At the end of the day, stuff sometimes gets knicked. Keep your passport and cards on you - anything else is just belongings and can be replaced. A pain in the butt, but at the end of the day you can't completely eliminate risk from travelling.

Matt
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*Disclaimer* - I am not saying my bike is better than your bike. I am not saying my way is better than your way. I am not mocking your religion/politics/other belief system. When reading my post imagine me sitting behind a frothing pint of ale, smiling and offering you a bag of peanuts. This is the sentiment in which my post is made. Please accept it as such!
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Old 12 May 2009
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On the other hand (there is always an "other hand"), a Pacsafe bag looks less secure than hard boxes....and this fact alone may attract attention. As well, the Pacsafe is less convenient, as anyone who's spent time inserting and removing floppy belongings will attest, and it's not waterproof. These disadvantages are not insurmountable, but in everyday use I greatly prefer the boxes.

The main advantage of a Pacsafe is that it prevents someone with a knife from slitting bags or cutting straps to make off with the whole thing. I've heard a lot more stories about this happening than I have about people prying lids off hard panniers.

FWIW, I use other Pacsafe products more often. My normal daypack is one of theirs, and it saved me some trouble when a thief climbed through a train window once but wasn't able to cut through the cable (especially since we were scuffling at the time). I use a moneybelt of theirs too. Before they started manufacturing this stuff I used to weave guitar strings through straps to make them slashproof, but Pacsafe is a bit more elegant.

Mileage varies.

Mark
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  #10  
Old 20 May 2009
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i am currently travelling around spain & portugal (been moving around for over a month now) and i've had no trouble with thieves.

i keep most valubables in a rucksack, which i keep with me, then just using a cheap bike chain to keep my helmet attached to my bike and i also run this through the handle of one of my bags.

i'm out to stop the opportunist or bored kid really i could of spent more on a chain as has been said if someone really wants to steal something they will.

most of my stuff is in hein gericke roll bags, so dont look expensive and are secured with bungee cords.

i left bike with bags on in barcelona for about 20 mins, and i was getting a bit worried when a girl came in and said she'd been in barcelona 4 hours and been pickpocketed already but my stuff was fine, although i would not recommend leaving anything on the bike in barcelona unsecured!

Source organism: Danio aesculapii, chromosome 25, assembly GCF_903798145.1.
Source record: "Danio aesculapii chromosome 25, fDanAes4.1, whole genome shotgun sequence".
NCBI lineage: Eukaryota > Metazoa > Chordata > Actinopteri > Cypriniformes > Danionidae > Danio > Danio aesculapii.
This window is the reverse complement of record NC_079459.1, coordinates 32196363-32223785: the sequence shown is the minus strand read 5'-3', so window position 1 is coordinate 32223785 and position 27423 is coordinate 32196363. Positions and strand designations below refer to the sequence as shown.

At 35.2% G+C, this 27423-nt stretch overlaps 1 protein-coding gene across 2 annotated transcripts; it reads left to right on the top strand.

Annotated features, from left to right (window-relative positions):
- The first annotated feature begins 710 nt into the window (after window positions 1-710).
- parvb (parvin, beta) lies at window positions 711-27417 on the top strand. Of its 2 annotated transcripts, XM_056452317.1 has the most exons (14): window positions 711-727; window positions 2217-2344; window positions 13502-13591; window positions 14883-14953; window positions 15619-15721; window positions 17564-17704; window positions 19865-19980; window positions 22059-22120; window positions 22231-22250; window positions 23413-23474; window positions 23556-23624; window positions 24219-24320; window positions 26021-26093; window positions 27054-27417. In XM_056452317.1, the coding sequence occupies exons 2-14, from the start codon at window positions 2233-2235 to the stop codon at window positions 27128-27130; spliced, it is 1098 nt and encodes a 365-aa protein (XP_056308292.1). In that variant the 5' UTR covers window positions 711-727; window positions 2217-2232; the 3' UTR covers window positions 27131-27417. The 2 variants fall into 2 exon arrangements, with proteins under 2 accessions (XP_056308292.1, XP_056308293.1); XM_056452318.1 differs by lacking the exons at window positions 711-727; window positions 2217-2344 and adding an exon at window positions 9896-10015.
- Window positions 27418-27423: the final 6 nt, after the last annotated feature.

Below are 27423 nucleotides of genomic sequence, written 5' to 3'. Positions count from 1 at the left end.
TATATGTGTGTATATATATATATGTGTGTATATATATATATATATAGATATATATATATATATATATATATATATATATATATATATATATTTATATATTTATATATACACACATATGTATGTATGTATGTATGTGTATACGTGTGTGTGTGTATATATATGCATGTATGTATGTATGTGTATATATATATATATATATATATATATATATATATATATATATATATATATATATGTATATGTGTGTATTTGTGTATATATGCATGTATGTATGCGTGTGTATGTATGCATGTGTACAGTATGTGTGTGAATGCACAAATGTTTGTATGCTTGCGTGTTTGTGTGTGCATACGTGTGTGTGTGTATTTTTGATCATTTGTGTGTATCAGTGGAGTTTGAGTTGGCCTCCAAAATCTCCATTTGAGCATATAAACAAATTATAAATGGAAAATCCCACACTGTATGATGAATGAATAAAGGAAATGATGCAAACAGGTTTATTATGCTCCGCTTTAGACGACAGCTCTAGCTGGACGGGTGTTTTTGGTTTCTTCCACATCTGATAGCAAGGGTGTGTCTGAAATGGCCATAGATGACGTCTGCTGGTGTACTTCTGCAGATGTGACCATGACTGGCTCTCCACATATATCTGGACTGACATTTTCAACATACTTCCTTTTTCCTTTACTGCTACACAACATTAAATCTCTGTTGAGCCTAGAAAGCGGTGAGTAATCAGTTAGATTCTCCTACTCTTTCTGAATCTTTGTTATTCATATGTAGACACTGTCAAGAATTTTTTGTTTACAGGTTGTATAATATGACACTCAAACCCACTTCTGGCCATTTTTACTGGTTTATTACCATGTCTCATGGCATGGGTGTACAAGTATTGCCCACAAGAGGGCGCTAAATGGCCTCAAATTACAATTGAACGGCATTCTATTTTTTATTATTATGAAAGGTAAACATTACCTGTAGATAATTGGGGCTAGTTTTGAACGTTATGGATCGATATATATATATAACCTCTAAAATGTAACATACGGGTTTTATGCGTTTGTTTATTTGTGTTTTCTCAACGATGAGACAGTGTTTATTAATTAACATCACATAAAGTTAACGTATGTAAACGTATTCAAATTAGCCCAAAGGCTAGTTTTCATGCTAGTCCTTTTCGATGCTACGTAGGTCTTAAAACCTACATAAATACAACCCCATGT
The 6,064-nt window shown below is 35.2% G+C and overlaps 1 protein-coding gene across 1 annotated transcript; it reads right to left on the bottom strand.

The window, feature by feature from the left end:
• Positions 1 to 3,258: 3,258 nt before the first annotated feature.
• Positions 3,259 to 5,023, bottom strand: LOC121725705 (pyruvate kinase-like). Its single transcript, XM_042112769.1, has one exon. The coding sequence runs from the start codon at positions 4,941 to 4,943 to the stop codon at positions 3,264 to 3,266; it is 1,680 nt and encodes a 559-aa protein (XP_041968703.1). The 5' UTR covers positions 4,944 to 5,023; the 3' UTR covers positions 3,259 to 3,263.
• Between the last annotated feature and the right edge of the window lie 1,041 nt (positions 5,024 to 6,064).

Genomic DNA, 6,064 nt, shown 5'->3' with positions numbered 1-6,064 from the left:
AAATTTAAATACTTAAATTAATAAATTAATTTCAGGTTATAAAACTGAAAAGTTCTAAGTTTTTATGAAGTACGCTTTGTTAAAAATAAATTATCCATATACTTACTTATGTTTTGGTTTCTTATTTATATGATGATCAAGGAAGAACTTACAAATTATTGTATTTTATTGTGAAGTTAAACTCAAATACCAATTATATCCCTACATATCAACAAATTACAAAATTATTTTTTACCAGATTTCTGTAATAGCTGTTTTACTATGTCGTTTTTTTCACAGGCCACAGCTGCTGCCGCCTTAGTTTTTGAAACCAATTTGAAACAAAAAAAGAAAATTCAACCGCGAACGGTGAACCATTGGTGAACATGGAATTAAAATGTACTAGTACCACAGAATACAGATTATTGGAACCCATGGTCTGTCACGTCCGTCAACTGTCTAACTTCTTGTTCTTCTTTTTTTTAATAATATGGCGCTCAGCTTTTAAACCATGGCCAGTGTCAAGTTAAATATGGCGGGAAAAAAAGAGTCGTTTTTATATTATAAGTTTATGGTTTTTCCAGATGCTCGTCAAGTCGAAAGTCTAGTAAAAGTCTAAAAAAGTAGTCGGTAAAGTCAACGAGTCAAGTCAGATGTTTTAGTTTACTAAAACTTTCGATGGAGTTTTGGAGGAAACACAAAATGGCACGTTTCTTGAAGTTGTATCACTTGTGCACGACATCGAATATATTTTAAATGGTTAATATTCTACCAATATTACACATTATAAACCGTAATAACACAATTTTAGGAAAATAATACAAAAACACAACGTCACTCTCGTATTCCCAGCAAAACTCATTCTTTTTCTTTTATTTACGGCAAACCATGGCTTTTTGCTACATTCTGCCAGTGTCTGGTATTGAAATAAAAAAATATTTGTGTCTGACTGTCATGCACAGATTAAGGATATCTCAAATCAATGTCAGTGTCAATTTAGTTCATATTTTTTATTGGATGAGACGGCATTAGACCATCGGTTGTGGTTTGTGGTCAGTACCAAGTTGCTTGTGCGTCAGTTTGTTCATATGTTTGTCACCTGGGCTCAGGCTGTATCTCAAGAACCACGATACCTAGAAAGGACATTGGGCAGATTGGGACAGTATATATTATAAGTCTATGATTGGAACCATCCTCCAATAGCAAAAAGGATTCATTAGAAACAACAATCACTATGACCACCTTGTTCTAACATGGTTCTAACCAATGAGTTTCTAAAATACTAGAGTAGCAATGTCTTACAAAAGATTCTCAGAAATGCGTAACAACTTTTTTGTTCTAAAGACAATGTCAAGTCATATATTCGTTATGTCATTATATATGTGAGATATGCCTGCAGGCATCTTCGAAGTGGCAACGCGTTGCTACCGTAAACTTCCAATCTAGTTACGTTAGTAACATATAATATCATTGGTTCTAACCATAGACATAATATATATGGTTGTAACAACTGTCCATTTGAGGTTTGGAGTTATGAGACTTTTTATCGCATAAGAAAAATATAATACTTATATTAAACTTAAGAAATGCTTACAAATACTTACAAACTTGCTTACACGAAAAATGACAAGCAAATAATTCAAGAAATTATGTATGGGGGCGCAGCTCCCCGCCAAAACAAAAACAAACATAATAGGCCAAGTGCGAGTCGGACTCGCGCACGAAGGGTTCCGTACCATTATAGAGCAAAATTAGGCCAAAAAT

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  #11  
Old 20 May 2009
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Quote:
Originally Posted by markharf View Post
the Pacsafe is less convenient, as anyone who's spent time inserting and removing floppy belongings will attest, and it's not waterproof.
I reviewed the 80 litre stuff sack here:

They can be fiddly but it holds a lot more than my panniers so it's great for dumping boots, jackets and helmets when sight-seeing.

As far as I know, it is waterproof, at least the web site claims it is.

Stephan
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  #12  
Old 22 May 2009
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Yes i must say boots are one of the biggest security issues when off bike.

Mine are so old and in need of replacment if someone stole them i'd assume they were very desperate and they were therefore welcome to them!

If i bought new boots i'd be reluctant to leave them unsecured on bike and i dont fancy drilling holes in them so i can run a chain through them.
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  #13  
Old 23 May 2009
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Quote:
Originally Posted by Michael_London View Post
Yes i must say boots are one of the biggest security issues when off bike.

Mine are so old and in need of replacment if someone stole them i'd assume they were very desperate and they were therefore welcome to them!

If i bought new boots i'd be reluctant to leave them unsecured on bike and i dont fancy drilling holes in them so i can run a chain through them.
My MX boots were the reason I bought a Pacsafe mesh bag in the first place. Everything else (jacket, helmet, etc.) I can put in my hard bags or thread a locking cable through. I don't mind a bit of charity, but I don't want to be stranded on any one of several continents without riding boots.

I'm thinking seriously of screwing a small shackle to each boot so that I can cable them as well. This will probably stay somewhere near the bottom of the list of priorities forever, but it would make my boots as secure as anything else....which is to say, difficult for a casual opportunist but easy for a pro. I'd use a folding shackle near the top on the outside, and I'd probably just use woodscrews and epoxy.

A piece of the security puzzle which has not yet been mentioned involves the fact that the more weird little protocols and devices (cables, steel mesh bags, padlocks, bike covers, bags, alarm systems, etc.) you have to deal with, the more of your limited energy and consciousness it soaks up. The last thing I want to be doing is spending so much time locking and unlocking, covering and uncovering, that I lose track of the real point of it all, which is adventure and personal growth. This is one of my problems with Pacsafe products; they demand a lot of fussing around each time I use them. I'd really rather close a hard case, snap the lock and go.

FWIW I lost a Pacsafe key once and had to cut the lock. Piece of cake. The tumblers are of a higher standard than many locks of that diminutive size, but the shackle can be snipped effortlessly with any sort of cutter.

enjoy,

Mark